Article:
The International Financial Crisis: an Excursus from Herodotus to Plutarch, with a stop at Goldfinger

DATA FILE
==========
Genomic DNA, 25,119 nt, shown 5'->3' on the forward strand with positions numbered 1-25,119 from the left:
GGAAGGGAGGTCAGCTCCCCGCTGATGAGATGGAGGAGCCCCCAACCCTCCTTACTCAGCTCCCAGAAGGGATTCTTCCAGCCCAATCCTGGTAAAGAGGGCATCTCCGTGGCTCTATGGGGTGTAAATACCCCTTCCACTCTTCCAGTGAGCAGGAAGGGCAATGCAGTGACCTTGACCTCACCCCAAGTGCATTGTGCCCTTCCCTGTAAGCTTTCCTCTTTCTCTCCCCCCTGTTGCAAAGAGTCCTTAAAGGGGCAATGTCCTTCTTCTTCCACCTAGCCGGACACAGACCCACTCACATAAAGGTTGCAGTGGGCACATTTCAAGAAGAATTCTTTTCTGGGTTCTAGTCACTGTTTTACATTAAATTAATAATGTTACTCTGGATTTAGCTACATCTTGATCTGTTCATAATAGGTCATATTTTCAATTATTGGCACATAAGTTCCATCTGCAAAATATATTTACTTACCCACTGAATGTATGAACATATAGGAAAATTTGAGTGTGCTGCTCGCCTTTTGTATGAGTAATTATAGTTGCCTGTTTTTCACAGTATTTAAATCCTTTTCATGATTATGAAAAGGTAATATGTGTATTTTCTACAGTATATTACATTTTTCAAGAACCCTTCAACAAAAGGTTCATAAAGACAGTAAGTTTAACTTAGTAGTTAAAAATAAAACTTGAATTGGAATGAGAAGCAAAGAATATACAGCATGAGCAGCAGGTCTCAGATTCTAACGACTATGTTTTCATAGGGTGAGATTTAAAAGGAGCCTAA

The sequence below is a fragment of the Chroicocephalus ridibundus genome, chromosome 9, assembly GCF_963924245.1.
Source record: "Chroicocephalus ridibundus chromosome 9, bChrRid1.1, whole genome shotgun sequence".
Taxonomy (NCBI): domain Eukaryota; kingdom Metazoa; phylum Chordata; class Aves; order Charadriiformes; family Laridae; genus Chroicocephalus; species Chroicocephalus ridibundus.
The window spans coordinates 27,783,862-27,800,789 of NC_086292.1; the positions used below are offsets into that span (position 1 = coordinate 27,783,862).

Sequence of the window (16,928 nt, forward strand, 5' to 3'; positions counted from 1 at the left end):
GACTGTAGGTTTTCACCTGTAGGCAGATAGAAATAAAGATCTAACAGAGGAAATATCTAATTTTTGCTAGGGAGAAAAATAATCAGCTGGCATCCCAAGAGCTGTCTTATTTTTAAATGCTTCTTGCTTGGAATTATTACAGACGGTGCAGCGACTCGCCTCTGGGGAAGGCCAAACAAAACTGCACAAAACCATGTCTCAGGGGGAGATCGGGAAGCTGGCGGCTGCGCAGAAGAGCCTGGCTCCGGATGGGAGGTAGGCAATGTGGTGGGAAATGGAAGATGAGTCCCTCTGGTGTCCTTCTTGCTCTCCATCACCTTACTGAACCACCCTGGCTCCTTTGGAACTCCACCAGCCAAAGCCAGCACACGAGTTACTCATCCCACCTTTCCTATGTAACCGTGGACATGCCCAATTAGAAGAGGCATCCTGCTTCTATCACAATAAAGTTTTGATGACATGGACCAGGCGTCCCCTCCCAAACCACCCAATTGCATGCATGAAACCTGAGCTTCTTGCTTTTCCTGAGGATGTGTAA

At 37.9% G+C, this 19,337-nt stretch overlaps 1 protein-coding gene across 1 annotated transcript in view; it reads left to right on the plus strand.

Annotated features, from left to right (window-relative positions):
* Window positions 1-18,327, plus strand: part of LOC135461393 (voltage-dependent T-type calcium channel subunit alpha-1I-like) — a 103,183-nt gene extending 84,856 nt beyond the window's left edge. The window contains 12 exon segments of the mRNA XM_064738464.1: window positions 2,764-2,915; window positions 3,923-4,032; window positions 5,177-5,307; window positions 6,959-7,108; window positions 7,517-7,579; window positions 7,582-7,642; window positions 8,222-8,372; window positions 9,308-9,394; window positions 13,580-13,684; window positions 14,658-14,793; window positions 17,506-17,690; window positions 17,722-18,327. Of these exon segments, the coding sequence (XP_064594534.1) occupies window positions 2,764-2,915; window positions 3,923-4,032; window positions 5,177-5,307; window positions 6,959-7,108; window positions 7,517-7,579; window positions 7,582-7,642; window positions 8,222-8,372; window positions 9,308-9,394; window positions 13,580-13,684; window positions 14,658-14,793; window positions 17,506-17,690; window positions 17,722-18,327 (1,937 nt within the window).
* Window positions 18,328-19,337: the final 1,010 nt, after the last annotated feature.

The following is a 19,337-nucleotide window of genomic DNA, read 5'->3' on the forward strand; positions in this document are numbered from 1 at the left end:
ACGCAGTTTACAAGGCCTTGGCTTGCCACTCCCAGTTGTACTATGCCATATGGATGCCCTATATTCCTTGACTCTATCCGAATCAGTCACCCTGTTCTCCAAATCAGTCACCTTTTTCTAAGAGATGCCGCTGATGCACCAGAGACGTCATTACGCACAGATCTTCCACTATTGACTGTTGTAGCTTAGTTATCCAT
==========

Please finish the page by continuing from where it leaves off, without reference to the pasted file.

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This article is not a traditional scientific work in economics. It was written following the oral discussion of a book - Dionigi I. (ed.), "Il dio denaro", BUR Rizzoli 2010 - that the author made on the occasion of its publication. The author suggests adding a couple of classical writings taken from Herodotus and from Plutarch, to the collection of classical pieces that are discussed in the book by various experts on the classics. The first quotation that the author presents is taken from "The Histories" of Herodotus, and seems particularly interesting for the regulation of financial markets, and the role that its insufficiency played in building up the international financial crisis of 2007-2010. The second quotation is taken from "The Life of Lycurgus", by Plutarch, and is particularly illuminating for another aspect of the current crisis, i.e. the fear that exit from it may need to bring about inflation in order to reduce the burden of recently accumulated stocks of public debt. As for the reference to Goldfinger, the author hopes that it will make the potential reader curious enough to become an actual reader of his paper.